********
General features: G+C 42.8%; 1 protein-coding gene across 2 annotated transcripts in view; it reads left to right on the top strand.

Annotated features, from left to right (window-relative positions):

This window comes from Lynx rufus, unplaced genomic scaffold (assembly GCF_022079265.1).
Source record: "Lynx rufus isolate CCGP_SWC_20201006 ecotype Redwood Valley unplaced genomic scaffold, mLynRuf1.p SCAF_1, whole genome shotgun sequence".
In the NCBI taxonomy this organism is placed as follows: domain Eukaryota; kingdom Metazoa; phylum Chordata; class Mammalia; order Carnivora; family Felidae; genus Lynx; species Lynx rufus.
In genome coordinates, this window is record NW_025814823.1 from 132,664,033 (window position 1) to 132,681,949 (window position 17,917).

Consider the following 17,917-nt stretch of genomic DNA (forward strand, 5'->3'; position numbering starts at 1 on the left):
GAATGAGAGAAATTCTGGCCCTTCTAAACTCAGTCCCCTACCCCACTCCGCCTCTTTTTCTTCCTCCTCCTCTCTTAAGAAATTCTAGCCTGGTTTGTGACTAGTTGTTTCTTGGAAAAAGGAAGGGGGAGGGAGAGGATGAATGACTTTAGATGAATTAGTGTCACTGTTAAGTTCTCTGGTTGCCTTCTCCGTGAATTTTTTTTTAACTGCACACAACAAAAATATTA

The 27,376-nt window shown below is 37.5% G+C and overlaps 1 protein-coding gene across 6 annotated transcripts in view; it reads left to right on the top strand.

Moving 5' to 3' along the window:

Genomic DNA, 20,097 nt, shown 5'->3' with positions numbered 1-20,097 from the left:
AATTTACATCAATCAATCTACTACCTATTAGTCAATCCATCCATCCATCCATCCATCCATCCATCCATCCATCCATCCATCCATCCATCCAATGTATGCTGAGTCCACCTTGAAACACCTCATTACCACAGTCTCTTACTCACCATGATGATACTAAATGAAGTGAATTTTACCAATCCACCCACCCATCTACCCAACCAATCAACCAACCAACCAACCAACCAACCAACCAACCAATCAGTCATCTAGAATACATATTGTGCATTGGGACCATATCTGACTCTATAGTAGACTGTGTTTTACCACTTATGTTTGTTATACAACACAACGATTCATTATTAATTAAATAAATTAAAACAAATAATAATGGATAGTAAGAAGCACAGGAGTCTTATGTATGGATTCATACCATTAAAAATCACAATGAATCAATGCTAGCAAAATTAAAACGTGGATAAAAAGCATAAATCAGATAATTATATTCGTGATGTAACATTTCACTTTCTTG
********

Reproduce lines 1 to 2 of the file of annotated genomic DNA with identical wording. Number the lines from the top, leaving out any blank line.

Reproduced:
General features: G+C 42.8%; 1 protein-coding gene across 2 annotated transcripts in view; it reads left to right on the top strand.

Annotated features, from left to right (window-relative positions):